After a week in which we have had buzz-words aplenty, a new and failed dog-whistle of "muscular liberalism", and the report that one of Cameron's closest advisers sees the NHS as a great opportunity for the further extension of crony capitalism, there is a clear problem. Labour are engaging in internal contemplation over what was, by all assessments, a drubbing in Scotland and a stalling outside their heartlands in England and Wales, and the media are more interested in Chris Huhne's alleged penchant for Tory-style blame shifting than what is going to happen next.
Time to reflect has now been had. Clegg is now living on borrowed time - his shiftiness and his apparent preference for the Orange Book platitudes is evidenced by his continued delusion that Cameron will now do something decent. If Lords reform is scuppered, and the privateers continue to bulldoze what's left of social capital into the hands of outsourcing rapacious Tory funders, then there is no reason for the Coalition to continue - especially if by then there has been some contemplation by the left as to what it needs to do. This one will run and run.
The real bile should be directed at the "Yes to Fairer Votes" brigade. There has already been trenchant criticism on "Liberal Voice" and from others, although the sympathetic media has tended to be much more generous. I consider the "Yes" campaign to have been a betrayal of everyone who has been fighting for some measure of electoral reform for the last eighty years, populated by people seduced by a London-centric celebrity culture and who believe that securing sympathetic coverage within their own media community represents a far more important outcome than taking the argument into the heart of the enemy.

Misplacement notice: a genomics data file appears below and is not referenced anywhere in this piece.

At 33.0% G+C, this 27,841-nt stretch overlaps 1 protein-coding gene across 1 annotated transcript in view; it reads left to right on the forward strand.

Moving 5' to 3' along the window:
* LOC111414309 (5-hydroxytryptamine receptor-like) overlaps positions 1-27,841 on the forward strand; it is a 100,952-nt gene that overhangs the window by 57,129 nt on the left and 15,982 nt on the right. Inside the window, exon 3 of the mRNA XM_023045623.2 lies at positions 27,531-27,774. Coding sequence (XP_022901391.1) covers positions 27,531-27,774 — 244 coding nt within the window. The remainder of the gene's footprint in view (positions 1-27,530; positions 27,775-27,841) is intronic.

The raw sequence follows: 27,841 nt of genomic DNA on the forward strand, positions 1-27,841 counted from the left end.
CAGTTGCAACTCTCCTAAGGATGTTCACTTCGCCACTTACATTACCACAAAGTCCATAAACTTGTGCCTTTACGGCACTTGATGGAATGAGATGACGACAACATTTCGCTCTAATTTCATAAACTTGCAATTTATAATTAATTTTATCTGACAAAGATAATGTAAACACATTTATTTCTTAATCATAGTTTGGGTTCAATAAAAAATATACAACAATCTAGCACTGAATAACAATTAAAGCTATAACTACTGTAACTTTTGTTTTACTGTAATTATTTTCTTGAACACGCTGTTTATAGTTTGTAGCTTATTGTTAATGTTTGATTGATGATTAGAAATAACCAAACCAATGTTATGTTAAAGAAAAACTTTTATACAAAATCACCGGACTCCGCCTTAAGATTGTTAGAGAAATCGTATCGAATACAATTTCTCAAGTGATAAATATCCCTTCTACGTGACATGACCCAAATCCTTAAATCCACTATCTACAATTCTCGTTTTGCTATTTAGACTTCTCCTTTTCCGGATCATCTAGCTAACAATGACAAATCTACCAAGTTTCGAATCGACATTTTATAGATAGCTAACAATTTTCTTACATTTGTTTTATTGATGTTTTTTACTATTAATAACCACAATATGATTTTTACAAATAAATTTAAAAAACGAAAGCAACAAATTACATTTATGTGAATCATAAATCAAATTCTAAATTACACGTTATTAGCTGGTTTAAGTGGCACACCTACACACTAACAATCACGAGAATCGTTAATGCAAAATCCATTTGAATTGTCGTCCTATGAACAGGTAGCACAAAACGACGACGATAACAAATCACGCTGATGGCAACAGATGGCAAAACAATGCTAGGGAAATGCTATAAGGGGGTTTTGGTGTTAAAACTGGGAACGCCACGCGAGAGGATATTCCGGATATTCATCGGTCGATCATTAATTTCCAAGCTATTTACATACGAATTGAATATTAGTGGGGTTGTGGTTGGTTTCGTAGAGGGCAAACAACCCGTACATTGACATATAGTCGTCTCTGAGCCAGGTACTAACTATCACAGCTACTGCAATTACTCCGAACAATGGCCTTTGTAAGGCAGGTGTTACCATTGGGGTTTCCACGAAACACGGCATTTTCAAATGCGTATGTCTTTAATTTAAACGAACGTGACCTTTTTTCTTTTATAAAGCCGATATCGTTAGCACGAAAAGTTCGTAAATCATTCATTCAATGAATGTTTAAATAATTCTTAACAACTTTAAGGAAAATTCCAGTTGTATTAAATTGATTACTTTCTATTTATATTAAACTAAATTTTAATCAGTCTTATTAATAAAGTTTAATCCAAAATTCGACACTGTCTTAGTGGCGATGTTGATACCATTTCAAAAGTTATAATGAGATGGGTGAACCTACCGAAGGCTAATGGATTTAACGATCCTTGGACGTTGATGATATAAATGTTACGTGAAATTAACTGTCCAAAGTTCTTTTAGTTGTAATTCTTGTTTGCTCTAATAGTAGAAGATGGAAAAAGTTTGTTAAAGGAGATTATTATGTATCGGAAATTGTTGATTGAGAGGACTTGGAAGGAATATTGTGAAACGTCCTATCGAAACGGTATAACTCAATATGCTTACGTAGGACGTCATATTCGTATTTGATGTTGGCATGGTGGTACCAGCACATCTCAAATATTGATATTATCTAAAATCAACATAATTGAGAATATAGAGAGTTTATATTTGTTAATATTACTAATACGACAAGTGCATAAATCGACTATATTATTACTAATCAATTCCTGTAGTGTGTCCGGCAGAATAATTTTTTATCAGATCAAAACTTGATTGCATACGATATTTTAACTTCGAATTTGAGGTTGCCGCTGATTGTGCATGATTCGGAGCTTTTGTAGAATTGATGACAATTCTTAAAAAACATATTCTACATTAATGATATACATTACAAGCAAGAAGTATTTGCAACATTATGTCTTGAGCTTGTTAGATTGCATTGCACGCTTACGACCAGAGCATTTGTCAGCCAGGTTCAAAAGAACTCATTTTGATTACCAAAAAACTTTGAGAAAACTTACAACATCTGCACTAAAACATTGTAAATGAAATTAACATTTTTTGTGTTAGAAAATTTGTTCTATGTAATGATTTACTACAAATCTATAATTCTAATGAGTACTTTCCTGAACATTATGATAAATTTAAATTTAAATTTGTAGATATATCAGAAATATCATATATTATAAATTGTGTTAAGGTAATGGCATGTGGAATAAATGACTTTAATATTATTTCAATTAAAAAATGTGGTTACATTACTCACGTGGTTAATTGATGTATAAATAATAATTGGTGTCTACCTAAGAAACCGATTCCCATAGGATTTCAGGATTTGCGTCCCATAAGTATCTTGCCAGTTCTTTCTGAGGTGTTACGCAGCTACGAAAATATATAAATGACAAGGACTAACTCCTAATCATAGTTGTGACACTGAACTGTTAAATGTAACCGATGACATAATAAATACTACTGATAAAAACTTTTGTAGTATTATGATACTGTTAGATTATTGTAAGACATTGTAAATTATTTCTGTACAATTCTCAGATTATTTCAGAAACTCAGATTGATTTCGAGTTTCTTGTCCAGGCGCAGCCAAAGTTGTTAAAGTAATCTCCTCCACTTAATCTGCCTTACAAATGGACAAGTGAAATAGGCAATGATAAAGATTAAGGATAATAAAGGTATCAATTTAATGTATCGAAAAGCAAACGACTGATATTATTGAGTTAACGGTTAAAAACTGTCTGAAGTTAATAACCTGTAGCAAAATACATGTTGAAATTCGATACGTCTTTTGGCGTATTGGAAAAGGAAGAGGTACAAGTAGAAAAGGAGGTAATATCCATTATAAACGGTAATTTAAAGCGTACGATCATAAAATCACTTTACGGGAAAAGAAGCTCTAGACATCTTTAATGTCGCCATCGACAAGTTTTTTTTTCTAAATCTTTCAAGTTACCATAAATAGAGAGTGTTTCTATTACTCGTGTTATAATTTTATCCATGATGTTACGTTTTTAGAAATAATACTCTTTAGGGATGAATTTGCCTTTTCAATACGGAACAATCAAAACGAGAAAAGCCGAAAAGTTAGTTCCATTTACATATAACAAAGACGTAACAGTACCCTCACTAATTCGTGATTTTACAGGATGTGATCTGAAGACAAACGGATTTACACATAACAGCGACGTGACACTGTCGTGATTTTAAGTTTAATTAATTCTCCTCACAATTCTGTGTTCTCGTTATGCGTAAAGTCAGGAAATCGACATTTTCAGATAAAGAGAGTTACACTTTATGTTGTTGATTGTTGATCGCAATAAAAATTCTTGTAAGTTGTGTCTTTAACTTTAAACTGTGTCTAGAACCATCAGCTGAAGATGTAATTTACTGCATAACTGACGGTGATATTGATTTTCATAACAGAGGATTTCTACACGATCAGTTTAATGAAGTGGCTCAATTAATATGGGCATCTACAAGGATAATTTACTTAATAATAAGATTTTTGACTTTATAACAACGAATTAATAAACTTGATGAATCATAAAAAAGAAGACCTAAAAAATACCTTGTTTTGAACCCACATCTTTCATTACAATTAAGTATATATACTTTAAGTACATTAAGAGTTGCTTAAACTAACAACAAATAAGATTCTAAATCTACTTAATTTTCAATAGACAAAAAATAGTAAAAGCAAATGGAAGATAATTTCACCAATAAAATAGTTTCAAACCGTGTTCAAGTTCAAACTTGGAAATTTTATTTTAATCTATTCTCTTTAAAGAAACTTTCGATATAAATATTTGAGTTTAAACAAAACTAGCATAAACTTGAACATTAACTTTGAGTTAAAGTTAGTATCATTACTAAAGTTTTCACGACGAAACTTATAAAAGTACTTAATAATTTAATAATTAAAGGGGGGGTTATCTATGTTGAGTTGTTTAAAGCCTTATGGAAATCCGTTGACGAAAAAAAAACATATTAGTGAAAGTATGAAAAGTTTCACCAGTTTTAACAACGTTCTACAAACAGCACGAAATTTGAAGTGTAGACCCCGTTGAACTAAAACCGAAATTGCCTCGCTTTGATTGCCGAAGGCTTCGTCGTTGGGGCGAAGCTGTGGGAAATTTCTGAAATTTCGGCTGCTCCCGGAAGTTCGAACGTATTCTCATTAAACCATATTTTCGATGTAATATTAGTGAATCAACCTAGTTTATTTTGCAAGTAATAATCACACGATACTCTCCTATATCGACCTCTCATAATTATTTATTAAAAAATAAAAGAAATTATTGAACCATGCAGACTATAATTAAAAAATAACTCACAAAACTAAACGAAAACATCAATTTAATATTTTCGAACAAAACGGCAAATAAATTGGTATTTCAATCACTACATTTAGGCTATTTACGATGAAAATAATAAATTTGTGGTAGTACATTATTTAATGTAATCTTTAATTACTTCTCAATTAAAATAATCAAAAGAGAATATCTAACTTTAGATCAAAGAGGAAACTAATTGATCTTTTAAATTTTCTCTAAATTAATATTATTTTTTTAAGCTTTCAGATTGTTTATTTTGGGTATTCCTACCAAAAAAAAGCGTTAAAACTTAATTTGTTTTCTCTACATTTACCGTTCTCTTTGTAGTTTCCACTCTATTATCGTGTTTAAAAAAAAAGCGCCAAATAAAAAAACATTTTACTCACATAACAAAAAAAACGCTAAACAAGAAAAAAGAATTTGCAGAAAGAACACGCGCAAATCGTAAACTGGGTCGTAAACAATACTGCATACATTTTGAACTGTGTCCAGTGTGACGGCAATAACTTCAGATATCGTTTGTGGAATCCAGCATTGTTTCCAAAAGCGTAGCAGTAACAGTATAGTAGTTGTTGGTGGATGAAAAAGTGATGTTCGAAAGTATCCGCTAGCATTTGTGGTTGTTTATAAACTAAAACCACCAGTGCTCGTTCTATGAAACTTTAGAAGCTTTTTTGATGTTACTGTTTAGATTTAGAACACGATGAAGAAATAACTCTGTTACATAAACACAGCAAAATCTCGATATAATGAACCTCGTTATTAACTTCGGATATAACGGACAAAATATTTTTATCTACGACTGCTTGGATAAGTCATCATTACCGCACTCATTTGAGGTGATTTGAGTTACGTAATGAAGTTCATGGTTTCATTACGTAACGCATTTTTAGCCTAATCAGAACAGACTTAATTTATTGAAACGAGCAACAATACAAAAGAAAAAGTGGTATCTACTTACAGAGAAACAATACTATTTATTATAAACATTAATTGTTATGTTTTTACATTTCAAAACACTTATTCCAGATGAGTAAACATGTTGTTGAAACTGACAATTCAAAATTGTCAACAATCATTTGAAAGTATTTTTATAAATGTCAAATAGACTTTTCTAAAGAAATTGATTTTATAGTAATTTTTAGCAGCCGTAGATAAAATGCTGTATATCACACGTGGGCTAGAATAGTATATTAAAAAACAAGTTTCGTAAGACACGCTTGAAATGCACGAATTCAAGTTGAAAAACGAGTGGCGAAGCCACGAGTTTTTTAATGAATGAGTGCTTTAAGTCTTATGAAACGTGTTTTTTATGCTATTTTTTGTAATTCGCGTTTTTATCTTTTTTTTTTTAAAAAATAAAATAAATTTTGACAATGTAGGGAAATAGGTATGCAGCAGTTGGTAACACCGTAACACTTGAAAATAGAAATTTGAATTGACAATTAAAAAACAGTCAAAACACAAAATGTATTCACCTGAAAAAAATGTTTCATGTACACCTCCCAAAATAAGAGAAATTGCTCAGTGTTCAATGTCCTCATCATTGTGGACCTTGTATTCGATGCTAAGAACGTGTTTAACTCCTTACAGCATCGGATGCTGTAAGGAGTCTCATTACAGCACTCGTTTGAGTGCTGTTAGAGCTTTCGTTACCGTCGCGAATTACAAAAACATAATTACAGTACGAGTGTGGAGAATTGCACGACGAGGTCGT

Despite having the carpet-chewing pin-up of Nigel Farage on board, which would have surely given the Daily Mail and Daily Express food for thought, they chose to avoid politicians at all costs. As the Tories were clearly not playing by these rules, this was failure number one. Demonstrating the breadth of political support across the spectrum was left until the last minute.
There were no leaflets, precious few billboards and no real effort to explain why preferential voting represented an improvement on the existing system. The campaign relied upon student union tactics, hectoring e-mails that were frequently patronising and belittling to those of us who have been round the block for the reformist cause, and a "luvvie" image that would not have played well with people outside a middle-class ghetto had they ever been aware that the campaign was ongoing. It does beg the question as to whether the campaign was infiltrated by Situationist-inclined Cameroons.
For those of us orphaned by the failure of both Clegg and the AV campaign, there is now time to reflect, enjoy the summer and remember that most political changes do not occur at the first time of asking. At least AV is now off the agenda - now we need PR along with a radical shift towards citizen power.
Bile on this blog will be less frequent. However this does not mean giving up, just abandoning trust in those who have proved themselves both slippery and incompetent.